By Steve Weinstein
By Bryan Bierman
By Lindsey Rhoades
By Chaz Kangas
By Ben Westhoff and Sarah Purkrabek
By Jena Ardell
By Jesse Sendejas Jr.
By Katherine Turman
Want to hear what a band that has collectively gigged with the likes of Antibalas, Janet Jackson, TV on the Radio, Tom Waits, Wu-Tang Clan, and Davy Jones (that's right, the Monkee) sounds like? Look no further. For the past couple of years, some of Bogie's favorite local musicians have played under the guise of Volney Litmusbe it in the studio or onstage, Bogie enthuses that the result plays "like the best mix tape ever."
That's been holding true at the Zebulon shows, which take on a clubhouse kind of feela room full of enthusiastic people conversing with song. These conversations range from Fast Times at Ridgemont Highworthy pop tunes to country-blues eulogies that lament the loneliness of life on the road, but it all fits together seamlesslythe work of dedicated, extraordinarily talented musicians off the clock at their main gigs, content to make music that has no expectations beyond keeping the conversation going.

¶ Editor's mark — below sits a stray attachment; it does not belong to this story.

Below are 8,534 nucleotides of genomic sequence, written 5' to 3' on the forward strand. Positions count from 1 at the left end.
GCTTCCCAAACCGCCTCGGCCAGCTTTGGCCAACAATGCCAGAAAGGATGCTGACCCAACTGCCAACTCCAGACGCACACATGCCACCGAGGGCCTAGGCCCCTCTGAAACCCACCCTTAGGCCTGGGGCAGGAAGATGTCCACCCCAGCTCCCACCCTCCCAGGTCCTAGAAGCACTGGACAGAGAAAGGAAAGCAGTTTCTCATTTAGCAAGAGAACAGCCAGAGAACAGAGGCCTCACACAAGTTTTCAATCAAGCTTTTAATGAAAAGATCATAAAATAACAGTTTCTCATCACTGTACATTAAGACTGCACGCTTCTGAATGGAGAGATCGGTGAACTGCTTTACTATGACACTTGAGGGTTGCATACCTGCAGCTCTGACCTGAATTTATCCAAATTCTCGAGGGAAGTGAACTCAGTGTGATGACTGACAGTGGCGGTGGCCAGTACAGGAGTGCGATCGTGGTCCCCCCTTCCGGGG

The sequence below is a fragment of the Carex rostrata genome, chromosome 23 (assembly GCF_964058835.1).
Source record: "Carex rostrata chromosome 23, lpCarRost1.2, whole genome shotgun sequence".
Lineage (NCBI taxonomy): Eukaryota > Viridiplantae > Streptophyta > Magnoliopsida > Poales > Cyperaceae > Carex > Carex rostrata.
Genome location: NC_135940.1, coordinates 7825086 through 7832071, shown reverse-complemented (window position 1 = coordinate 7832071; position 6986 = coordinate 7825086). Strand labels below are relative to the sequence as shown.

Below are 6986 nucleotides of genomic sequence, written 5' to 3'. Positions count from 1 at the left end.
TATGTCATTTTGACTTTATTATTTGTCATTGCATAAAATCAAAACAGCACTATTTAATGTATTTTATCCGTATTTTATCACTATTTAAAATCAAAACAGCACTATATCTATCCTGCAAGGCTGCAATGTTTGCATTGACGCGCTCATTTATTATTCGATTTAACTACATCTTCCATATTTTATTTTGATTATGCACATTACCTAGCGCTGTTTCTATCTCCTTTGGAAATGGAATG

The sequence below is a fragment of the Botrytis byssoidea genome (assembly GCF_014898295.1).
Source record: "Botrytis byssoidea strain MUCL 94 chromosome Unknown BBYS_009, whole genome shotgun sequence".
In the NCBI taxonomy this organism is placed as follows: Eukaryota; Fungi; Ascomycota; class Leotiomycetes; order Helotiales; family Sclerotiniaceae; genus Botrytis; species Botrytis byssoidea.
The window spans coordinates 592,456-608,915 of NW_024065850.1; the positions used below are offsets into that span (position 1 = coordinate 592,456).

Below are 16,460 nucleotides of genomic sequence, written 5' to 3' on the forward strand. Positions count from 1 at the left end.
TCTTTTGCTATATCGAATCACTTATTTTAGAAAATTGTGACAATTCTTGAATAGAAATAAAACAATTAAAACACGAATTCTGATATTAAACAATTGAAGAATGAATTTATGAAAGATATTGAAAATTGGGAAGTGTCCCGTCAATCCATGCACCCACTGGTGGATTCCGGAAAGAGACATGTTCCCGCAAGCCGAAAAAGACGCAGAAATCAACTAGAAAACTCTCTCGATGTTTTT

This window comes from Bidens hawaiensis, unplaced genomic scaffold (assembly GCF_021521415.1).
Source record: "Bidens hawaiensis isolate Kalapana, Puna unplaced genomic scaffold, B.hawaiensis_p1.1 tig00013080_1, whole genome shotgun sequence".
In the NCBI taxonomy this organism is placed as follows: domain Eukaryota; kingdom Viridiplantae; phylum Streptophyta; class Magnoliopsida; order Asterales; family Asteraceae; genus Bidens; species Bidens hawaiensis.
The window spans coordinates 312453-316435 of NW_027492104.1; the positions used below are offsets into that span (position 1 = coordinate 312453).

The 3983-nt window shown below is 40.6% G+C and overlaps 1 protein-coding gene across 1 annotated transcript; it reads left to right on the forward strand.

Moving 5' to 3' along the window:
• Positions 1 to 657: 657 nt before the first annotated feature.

That conversation doesn't necessarily sound like Afropop, but Bogie's arrangements echo that genre's ability to juggle multiple instruments and keep a big band from sounding muddy, even as swelling horns duel with fuzzy guitars. Such fusion creates beautiful moments: Consider Antibalas cohort Del Stribling singing Carole King's "So Far Away" as his bandmates lock into a perfectly pocketed groove. Volney Litmus is a gumbo of genres reflecting the band's varied palettes, but it's an unforced, self-aware eclecticism that doesn't try too hard and doesn't give a damn. Bogie spices and stirs, somehow knowing how to make it all come out just right: catchy, unexpected, and authentic.
Volney Litmus play Zebulon February 27, zebuloncafeconcert.com.